On my trombone (a regular B

^{b}bone) there's a harmonic series of notes I can (notionally !) play purely by changing my

*embouchure*:

^{}

Partial | Fundamental [1st partial] | 2 ^{nd} | 3 ^{rd} | 4 ^{th} | 5 ^{th} | 6 ^{th} | 7 ^{th} | 8 ^{th} | 9 ^{th} | 10 ^{th} |
---|---|---|---|---|---|---|---|---|---|---|

Note | B ^{b} | B ^{b} | F | B ^{b} | D | F | A ^{b}- | B ^{b} | C | D |

Currently my range is from the B

^{b}2nd partial (I can get the pedal B

^{b}not-very-reliably after I've been practising for a while and my lips are loosened up) up to about the 6

^{th}partial, sometimes 7

^{th}, again once my lips have warmed up a bit, but not very reliably.

Interestingly the intervals of the harmonic series (of partials) form a pretty curve when you write them up on a stave, here's the B

^{b}series:

It turns out that the reason for this curve is rooted in physics (as you'd expect), but, curiously, also has to do with our perception of sound; the fundamental pitch of my trombone is the pedal B

^{b}(at 58.27Hz), it transpires that each partial up is a

*multiple of the fundamental frequency*, so the next partial up from the fundamental is 2 * 58.27Hz. More details below for the curious.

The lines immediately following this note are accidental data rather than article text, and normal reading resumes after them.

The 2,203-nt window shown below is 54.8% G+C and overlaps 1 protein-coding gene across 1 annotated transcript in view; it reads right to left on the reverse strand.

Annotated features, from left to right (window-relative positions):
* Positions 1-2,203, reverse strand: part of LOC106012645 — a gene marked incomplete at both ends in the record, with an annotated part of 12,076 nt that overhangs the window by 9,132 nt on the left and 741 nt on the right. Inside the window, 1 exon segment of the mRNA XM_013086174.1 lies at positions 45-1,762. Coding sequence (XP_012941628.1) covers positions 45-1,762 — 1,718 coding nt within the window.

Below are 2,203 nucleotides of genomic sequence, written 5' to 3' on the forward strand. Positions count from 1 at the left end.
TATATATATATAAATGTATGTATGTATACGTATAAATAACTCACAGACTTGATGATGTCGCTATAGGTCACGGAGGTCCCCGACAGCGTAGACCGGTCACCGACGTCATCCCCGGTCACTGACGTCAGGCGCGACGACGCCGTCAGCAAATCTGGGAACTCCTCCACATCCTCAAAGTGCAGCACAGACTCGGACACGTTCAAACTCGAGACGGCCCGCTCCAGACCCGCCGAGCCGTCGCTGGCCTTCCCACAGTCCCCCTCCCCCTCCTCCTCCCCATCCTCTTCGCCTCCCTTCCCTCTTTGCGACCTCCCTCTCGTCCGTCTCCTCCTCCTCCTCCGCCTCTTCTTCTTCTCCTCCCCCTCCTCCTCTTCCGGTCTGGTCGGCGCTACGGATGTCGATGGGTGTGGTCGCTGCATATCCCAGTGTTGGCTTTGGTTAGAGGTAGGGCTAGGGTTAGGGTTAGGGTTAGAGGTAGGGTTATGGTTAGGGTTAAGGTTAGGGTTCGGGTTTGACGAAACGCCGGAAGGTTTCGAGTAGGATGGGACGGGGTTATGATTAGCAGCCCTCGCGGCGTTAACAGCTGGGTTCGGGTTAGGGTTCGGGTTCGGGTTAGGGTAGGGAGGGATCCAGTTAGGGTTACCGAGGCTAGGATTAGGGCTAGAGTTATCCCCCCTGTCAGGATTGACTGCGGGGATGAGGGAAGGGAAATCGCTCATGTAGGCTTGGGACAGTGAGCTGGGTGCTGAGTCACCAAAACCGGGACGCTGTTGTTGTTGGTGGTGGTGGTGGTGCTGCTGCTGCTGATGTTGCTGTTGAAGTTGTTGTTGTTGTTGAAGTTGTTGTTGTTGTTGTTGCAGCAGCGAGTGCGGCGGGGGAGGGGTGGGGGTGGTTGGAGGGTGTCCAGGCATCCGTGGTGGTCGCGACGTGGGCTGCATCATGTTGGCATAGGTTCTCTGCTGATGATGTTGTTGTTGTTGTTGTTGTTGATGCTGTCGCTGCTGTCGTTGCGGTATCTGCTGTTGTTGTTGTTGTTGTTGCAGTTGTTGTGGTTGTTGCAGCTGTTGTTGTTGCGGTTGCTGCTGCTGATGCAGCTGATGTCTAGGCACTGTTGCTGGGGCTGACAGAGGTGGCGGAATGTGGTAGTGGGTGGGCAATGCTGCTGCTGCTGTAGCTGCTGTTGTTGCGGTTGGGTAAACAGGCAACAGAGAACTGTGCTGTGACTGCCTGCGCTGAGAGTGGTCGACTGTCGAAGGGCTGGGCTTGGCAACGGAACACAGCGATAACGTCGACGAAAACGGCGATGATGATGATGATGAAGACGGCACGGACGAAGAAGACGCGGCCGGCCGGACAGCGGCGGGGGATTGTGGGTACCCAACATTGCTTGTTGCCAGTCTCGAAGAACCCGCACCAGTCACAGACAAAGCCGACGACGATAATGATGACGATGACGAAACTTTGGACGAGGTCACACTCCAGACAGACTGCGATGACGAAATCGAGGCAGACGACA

That's the physics bit, now the perception bit: what we hear as an octave interval is really the doubling of a note's frequency.

So from 58.27Hz to 2*58.27Hz explains the octave interval from Fundamental B

^{b}(58.27Hz) to 1st partial B

^{b}(116Hz).

The next partial is 3*58.27Hz = 174.81Hz which is an F (there's a table of frequencies here), and so on:

4 * 58.27Hz = 232.08Hz : B

^{b}

5 * 58.27Hz = 291.25Hz : D

6 * 58.27Hz = 349.65Hz : F

7 * 58.27Hz = 407.89Hz : A

^{b }(this one's a bit flat, A

^{b}is more like 415Hz - another weird perceptional thing?)

8 * 58.27Hz = 466.16Hz : Bb

9 * 58.27Hz = 524.43Hz : C

...

Now you know :)

**More on the physics**

Open cylindrical tubes resonate at the approximate frequencies:

*f = nv / 2L*

where

*n*is a positive integer,*L*is the length of the tube, and*v*is the speed of sound in air (~343m/s).A trombone with slide closed is about 2.8m, and has a bore of about 1.4cm so the fundamental resonant frequency is:

*f = (1 * 343) / (2 * 2.8)*

*= 343 / 5.6*

*= 61Hz*

Near enough, the formula is an approximation since the anti-node reflection point is a little past the end of the tube.

Solving for the other partials gives:

*f=2: 122*

*f=3: 183*

*f=4: 245*

*f=5: 306*

etc.

More details here: http://en.wikipedia.org/wiki/Acoustic_resonance#Resonance_of_a_tube_of_air

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